How the plans stack up

President Bush and congressional Democrats, led by Sens. Joseph Lieberman of Connecticut and Evan Bayh of Indiana, proposed separate plans last week to reform education. Here's a comparison of key points:

Closing the achievement gap

The Bush Plan

Holds schools accountable for progress of low-income students.

Gives bonuses to schools and states that make significant progress toward closing the gap and sanctions schools that fail to narrow the gap.

Breaks down test results according to race, gender, income, English proficiency, and disability.

The Lieberman/BAYH Plan

Increases funding for poor students by more than 50 percent.

Requires statewide goals for closing achievement gaps (based on race, income, or English-language proficiency) and state sanctions on districts that fail to meet performance standards.

Rewards high-performing states for exceeding standards.

Teacher quality

The Bush Plan

Holds states accountable for ensuring that all students are taught by effective teachers.

Gives teachers up to $400 in tax deductions for out-of-pocket expenses.

Establishes partnerships between schools and universities to improve math and science instruction.

The Lieberman/BAYH Plan

By 2006, requires teachers to have state certification and a BA in the area of instruction, and to pass rigorous state-developed content tests.

Requires local education agencies to provide professional development for teachers, principals, and administrators.

Encourages training and mentoring partnerships among schools, universities, nonprofits, and businesses.

School Choice

The Bush Plan

Assists schools that fail to make adequate yearly progress. Gives students the option to attend a higher-performing public school if their schools fail to meet requirements for two consecutive years. After three years, students may use vouchers to attend a private school.

Requires school-by-school report cards for parents.

Provides funding for charter schools, promotion of school-choice plans, and tax deductions for K-12 education expenses.

The Lieberman/BAYH Plan

Gives funding for charter schools and public school-choice initiatives.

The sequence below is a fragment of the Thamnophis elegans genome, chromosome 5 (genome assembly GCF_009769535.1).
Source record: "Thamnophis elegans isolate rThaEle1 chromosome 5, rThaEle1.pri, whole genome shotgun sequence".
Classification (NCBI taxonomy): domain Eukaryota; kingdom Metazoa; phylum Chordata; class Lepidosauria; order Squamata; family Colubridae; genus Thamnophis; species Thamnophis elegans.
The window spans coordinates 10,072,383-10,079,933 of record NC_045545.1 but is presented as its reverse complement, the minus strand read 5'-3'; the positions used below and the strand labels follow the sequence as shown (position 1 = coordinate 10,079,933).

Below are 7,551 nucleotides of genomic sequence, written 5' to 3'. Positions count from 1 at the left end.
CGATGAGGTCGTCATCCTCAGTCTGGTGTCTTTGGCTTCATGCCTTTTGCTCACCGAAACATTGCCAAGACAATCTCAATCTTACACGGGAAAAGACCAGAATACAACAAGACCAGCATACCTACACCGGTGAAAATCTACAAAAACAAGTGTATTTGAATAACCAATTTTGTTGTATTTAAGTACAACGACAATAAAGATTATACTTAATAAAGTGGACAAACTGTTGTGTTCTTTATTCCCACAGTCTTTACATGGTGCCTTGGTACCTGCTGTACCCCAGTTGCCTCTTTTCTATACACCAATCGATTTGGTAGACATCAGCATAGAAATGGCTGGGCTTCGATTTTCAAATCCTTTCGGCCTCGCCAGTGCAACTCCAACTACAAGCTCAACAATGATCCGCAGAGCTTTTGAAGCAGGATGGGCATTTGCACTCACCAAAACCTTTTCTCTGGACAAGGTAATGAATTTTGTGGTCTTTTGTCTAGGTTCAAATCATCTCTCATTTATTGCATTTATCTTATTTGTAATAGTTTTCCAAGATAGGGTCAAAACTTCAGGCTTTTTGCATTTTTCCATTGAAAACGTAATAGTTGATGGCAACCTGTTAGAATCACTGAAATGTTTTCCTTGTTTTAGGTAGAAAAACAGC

Requires annual report cards for parents with information about school districts and individual schools.


The Bush Plan

Requires state-developed annual academic assessments in reading and math for Grades 3-8. Requires annual testing of a sample of 4th- and 8th-graders using National Assessment of Educational Progress (NAEP).

Requires challenging content standards in history and science.

Grants states and districts freedom from some government requirements in exchange for a five-year proposal to improve performance.

The Lieberman/BAYH Plan

Links federal funding to five standards: overall academic achievement, closing gaps between high- and low-performing groups, helping students reach English-language proficiency, and improving teacher quality.

Allows three years for implementing accountability systems.

Penalizes a state that fails to meet its performance objectives in more than one standard after three years by cutting its funding in half.


The Bush Plan

Requires states to ensure that students with limited English achieve fluency within three years and to set standards in core subjects that are as rigorous as those in classes taught in English.

Boosts funding for character education and school safety, and ties some funding to states having a zero-tolerance stance toward violent students.

The Lieberman/BAYH Plan

Requires states to develop annual goals for English-language development.

Reduces red tape for rural education funding.

Adds $35 billion to federal investment in education over next five years.

(c) Copyright 2001. The Christian Science Publishing Society

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